La Palette gets back on the horse
By Chris Carriere
La Palette: from nay to neigh (Image: Jon Sufrin)
Last summer, we reported that Queen West’s La Palette had pulled horse from its menu after a Toronto Star article shed some light on the shadier aspects of the horse slaughter industry. Well, after months of deliberation, La Palette is bringing the controversial delicacy back.
In 2006, a US bill defunded the inspection of meat processing plants that slaughtered horses. Since meat that isn’t inspected can’t be sold, the horsemeat industry in the US effectively collapsed. The result was that American horses were sent north (and south) to be slaughtered, but, as the Star revealed, that was bad news for horse eaters.
Horses aren’t generally raised for human consumption, and Canada’s differing inspection standards, which weren’t equipped to deal with the influx of American stock, led to fears that consumers were being exposed to phenylbutazone (PBZ), an anti-inflammatory drug used in horses but banned for human use.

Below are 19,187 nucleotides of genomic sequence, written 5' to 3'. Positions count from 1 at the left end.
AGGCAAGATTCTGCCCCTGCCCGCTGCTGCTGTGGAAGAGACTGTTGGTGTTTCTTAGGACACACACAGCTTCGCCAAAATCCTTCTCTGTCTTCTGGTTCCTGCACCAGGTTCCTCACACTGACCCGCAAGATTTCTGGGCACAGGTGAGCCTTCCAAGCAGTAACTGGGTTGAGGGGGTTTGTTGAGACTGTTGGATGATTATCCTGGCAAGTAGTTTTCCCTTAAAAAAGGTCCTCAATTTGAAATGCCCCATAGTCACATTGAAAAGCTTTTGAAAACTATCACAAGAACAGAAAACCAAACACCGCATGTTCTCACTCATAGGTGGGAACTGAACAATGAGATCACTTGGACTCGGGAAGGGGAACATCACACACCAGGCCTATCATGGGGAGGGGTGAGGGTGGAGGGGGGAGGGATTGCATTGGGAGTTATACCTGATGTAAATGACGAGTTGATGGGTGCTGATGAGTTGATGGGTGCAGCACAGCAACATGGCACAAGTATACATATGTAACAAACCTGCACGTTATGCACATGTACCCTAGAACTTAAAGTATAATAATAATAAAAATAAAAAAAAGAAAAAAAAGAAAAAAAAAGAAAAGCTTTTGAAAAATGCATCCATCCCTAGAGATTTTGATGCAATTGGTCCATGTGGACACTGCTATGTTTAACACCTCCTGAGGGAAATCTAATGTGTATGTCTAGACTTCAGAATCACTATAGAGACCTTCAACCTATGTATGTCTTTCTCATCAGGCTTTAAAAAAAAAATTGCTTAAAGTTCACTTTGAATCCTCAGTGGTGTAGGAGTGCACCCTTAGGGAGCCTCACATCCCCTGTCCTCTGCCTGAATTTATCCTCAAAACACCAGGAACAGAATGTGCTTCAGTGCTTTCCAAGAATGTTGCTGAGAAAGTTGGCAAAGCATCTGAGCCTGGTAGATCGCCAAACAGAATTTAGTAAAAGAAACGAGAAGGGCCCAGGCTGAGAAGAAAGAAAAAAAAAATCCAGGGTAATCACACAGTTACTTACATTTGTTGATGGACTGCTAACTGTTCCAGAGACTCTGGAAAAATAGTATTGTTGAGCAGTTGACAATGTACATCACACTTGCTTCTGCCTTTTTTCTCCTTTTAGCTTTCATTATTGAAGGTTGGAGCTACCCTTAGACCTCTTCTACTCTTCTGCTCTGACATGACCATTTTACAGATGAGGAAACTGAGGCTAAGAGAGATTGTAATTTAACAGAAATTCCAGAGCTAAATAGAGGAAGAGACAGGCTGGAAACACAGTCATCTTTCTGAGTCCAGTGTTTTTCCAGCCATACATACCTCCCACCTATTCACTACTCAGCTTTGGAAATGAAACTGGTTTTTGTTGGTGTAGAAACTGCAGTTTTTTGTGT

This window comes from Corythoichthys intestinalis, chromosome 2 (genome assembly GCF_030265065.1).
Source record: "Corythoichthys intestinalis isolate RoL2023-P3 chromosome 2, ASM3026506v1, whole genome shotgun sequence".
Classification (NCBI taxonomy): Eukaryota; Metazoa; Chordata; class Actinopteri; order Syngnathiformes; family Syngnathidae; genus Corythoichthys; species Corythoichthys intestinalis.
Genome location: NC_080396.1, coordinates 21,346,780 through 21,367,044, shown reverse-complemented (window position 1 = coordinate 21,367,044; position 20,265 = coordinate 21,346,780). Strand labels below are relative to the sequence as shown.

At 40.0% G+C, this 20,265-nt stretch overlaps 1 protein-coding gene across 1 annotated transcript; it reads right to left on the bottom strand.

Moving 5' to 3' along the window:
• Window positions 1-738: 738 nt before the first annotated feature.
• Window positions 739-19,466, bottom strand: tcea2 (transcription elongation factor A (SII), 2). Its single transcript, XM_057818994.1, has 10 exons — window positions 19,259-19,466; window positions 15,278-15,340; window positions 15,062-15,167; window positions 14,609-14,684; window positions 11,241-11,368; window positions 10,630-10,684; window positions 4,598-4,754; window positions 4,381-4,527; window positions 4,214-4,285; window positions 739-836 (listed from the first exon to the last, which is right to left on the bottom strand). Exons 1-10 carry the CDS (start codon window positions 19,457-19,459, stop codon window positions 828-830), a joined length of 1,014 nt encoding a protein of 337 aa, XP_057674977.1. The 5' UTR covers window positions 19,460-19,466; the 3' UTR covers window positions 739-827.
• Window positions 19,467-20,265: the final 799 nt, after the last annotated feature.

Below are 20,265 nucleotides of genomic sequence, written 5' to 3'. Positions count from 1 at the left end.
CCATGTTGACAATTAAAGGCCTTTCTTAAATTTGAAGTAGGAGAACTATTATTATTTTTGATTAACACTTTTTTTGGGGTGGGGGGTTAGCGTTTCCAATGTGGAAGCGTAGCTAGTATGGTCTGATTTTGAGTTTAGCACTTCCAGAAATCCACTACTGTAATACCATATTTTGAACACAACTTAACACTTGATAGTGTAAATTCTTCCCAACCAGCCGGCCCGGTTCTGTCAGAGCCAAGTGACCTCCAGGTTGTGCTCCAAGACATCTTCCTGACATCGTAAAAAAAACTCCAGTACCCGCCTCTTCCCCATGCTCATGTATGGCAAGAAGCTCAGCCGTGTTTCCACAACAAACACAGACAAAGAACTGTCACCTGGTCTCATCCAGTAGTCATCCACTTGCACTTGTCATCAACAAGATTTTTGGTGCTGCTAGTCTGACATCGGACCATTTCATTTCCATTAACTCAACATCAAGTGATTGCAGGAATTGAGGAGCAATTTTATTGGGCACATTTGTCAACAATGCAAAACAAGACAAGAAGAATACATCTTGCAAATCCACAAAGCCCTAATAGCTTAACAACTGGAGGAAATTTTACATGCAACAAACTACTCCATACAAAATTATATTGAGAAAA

But a bill passed by the Obama administration last fall has opened up the possibility for inspections in the US again, and La Palette will be bringing back equine delights as of Feb. 2.
“In light of the information that came out over the summer, we took horse off of the menu; we played it safe to make sure our customers were taken care of,” says La Palette co-owner Shamez Amlani. “But we’ve spoken at length with officials here in Ontario who do the testing, and … we’ve spent the past six months doing as much research as we can. We’re very certain that we’ll be serving our customers high-quality meat.”
Amlani is confident that, with inspections taking place in the United States again, American horses will no longer be mixed in with Canadian horses. And as always, he remains steadfast in his decision to sell horsemeat.
“If you need to point the finger at someone — I mean, to all of the animal activists out there, just look at McDonalds.”
Now, for the connoisseurs: La Palette will be serving both light horsemeat, which is firmer (Amlani calls it “Italian style”) and darker meat, which is softer, based on availability. They’ll be letting their customers know what they have in stock on a day-to-day basis.